Francesca Zambello, the stage director and newly minted impresario, sits at a corner table in the restaurant of the American Hotel in Sharon Springs at the end of the third week of the Glimmerglass Festival that, as of this year, is hers. Tall with strong features and a thick mane of dark hair and sporting a pair of cowboy boots, Zambello, on the cusp of 55, has the aura of someone who might have just stepped off the stage herself. The cowboy boots, indeed, are a nod to the afternoon’s performance: Zambello’s production of the classic Irving Berlin musical “Annie Get Your Gun,” with the operatic soprano Deborah Voigt in the title role.
(Claire McAdams/Glimmerglass Opera/CLAIRE MCADAMS PHOTOGRAPHY) - Francesca Zambello, the new artistic advisor of the Washington National Opera.
As the new general director of Glimmerglass, Zambello is certainly performing. Her role is a mix of stage director and den mother, at once warm and a little bossy, almost aggressively trying to make everyone feel at home. She walks the grounds before shows, visiting patrons’ picnic tables; she personally introduces each performance, making the announcement about turning off your cellphones (and remembering to donate). To get to her table at the restaurant, she moves along a veritable receiving line: patrons from San Francisco and New York; performing arts administrators; the baritone Jake Gardner, fresh from a fine performance as Buffalo Bill; and the owners of the hotel, glowing in the holiday atmosphere of their packed dining room. When Zambello finally takes her seat, a woman approaches from another table; “I just want to tell you how impressed I am,” she says. Zambello immediately stands, thanks her for coming over, and gets her e-mail address.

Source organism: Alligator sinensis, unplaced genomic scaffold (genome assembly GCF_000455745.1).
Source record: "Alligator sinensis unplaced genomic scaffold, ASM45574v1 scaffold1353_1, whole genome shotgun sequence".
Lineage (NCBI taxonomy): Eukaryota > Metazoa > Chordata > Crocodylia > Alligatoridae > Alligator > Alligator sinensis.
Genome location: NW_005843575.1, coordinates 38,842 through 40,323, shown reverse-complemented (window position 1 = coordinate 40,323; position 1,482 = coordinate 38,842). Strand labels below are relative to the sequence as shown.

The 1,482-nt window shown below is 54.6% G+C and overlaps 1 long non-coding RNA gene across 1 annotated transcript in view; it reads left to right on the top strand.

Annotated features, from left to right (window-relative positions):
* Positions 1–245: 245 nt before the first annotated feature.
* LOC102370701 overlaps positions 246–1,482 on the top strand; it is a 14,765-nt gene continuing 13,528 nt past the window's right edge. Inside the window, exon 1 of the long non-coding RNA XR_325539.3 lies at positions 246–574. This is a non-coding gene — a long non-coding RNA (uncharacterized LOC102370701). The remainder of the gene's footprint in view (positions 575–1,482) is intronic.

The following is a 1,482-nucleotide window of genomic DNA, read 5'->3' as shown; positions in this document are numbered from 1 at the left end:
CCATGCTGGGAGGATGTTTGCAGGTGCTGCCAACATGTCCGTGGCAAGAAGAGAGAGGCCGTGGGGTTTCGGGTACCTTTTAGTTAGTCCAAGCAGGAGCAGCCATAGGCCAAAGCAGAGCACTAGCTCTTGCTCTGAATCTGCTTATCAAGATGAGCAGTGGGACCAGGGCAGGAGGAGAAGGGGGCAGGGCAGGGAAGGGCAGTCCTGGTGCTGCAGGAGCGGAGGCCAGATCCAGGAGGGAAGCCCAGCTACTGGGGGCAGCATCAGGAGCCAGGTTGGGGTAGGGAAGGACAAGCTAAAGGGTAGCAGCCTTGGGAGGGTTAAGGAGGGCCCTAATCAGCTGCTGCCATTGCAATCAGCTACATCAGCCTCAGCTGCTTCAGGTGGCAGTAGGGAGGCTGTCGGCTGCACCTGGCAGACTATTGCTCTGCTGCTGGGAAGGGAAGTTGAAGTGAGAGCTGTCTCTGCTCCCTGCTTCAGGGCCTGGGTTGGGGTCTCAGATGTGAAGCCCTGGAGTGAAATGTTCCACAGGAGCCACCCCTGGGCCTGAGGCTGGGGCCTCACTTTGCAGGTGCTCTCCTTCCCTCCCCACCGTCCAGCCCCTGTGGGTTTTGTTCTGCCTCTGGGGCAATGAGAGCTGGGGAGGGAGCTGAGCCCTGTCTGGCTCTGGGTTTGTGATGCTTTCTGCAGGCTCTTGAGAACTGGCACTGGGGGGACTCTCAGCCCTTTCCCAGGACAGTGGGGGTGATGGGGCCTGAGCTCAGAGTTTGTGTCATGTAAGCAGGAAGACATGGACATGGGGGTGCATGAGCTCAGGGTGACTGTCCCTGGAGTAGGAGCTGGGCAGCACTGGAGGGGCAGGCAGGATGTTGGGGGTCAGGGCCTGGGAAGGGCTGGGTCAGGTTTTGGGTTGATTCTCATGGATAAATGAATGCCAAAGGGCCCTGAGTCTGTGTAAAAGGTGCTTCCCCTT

“As a director, you can’t sell yourself like this,” she says. “It’s inappropriate. But when you’re working for an organization and you want to represent the organization — it’s much easier, because you’re not talking about yourself.”
Summer festivals always get attention. Glimmerglass, founded in 1975, has a coterie of patrons who travel every summer to the Alice Busch Opera Theater, a 900-seat house with a distinct summer-cottage vibe on the shore of Otsego Lake, up the road from the Baseball Hall of Fame. This year, there’s a lot of interest in how Zambello, one of opera’s most prominent stage directors, is going to put her stamp on an organization that could use some sprucing up. This is of special interest to Washingtonians, because earlier this year Zambello was named artistic adviser (not artistic director) to the Washington National Opera.
Zambello is at a logical point in her career to make a change. As a director, she’s busier than ever: fresh off her acclaimed production of Wagner’s “Ring” cycle in San Francisco in June, preparing for a September world premiere of the Sept. 11, 2001, opera “Heart of a Soldier” and, in 2012, “La Traviata” on a floating stage in Sydney Harbor and the Broadway opening of a musical version of “Rebecca.” This mixture of highbrow and mass-market entertainment is a Zambello hallmark: Past highlights range from Prokofiev’s “War and Peace” to Disney’s “The Little Mermaid” on Broadway. The variety is also an indication that she’s looking for more now than the routine of simply moving from opera house to opera house, staging one opera after another.